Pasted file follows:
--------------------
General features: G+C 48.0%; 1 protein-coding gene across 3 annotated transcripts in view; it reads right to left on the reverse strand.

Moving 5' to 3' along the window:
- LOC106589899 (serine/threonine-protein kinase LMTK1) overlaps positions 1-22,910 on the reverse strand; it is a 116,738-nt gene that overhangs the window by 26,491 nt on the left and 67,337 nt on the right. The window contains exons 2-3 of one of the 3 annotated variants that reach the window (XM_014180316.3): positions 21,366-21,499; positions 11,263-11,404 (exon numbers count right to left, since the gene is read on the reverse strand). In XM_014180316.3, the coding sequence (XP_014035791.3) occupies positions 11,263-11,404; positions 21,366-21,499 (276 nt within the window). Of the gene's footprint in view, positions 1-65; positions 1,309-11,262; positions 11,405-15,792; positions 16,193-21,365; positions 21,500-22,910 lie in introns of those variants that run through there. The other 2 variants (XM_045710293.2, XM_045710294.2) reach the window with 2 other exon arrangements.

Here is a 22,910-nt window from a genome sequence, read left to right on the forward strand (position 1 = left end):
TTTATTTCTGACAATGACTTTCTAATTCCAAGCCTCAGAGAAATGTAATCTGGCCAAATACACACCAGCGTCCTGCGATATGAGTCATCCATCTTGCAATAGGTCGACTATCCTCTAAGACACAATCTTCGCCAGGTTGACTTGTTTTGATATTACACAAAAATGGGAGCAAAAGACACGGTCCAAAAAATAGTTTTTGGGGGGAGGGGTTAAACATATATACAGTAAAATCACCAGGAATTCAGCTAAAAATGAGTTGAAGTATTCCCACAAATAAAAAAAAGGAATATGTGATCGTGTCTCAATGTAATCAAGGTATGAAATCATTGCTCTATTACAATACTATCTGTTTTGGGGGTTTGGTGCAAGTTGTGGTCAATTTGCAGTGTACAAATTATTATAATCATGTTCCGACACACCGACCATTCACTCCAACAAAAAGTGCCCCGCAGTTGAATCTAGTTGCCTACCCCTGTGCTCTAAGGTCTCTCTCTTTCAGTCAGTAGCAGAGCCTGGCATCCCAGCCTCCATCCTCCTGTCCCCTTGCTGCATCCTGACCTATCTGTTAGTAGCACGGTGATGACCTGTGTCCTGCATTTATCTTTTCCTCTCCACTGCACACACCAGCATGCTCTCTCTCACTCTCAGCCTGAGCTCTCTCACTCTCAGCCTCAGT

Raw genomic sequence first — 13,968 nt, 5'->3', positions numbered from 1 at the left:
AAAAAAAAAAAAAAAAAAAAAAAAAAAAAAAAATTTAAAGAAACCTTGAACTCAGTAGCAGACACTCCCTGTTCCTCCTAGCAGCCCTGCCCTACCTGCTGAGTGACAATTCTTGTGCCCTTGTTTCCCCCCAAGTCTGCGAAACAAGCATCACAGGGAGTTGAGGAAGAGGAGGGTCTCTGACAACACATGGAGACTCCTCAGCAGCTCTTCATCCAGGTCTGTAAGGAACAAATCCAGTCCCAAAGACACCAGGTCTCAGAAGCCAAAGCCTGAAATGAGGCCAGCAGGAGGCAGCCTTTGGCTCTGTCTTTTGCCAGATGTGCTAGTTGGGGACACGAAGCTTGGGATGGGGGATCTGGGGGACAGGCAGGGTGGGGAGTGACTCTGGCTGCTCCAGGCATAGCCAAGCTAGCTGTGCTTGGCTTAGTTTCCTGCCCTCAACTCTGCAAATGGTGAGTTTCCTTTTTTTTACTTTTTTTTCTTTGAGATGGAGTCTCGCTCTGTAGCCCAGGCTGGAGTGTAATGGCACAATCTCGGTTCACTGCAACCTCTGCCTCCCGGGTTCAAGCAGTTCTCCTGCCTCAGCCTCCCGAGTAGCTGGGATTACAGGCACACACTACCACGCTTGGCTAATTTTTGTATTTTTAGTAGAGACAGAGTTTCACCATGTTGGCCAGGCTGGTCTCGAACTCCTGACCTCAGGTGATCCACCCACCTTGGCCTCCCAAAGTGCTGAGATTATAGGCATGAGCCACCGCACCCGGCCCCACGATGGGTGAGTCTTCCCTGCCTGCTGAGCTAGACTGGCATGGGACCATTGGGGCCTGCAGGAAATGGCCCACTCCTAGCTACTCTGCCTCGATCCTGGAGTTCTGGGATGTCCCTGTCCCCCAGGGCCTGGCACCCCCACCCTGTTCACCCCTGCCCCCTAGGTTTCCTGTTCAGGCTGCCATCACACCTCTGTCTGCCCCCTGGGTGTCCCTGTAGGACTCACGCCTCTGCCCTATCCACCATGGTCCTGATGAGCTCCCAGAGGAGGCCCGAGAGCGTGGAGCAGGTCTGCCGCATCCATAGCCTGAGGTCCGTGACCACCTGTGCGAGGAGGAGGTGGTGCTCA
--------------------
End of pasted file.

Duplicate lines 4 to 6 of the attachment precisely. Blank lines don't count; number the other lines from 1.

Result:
Here is a 22,910-nt window from a genome sequence, read left to right on the forward strand (position 1 = left end):
TTTATTTCTGACAATGACTTTCTAATTCCAAGCCTCAGAGAAATGTAATCTGGCCAAATACACACCAGCGTCCTGCGATATGAGTCATCCATCTTGCAATAGGTCGACTATCCTCTAAGACACAATCTTCGCCAGGTTGACTTGTTTTGATATTACACAAAAATGGGAGCAAAAGACACGGTCCAAAAAATAGTTTTTGGGGGGAGGGGTTAAACATATATACAGTAAAATCACCAGGAATTCAGCTAAAAATGAGTTGAAGTATTCCCACAAATAAAAAAAAGGAATATGTGATCGTGTCTCAATGTAATCAAGGTATGAAATCATTGCTCTATTACAATACTATCTGTTTTGGGGGTTTGGTGCAAGTTGTGGTCAATTTGCAGTGTACAAATTATTATAATCATGTTCCGACACACCGACCATTCACTCCAACAAAAAGTGCCCCGCAGTTGAATCTAGTTGCCTACCCCTGTGCTCTAAGGTCTCTCTCTTTCAGTCAGTAGCAGAGCCTGGCATCCCAGCCTCCATCCTCCTGTCCCCTTGCTGCATCCTGACCTATCTGTTAGTAGCACGGTGATGACCTGTGTCCTGCATTTATCTTTTCCTCTCCACTGCACACACCAGCATGCTCTCTCTCACTCTCAGCCTGAGCTCTCTCACTCTCAGCCTCAGT

Raw genomic sequence first — 13,968 nt, 5'->3', positions numbered from 1 at the left: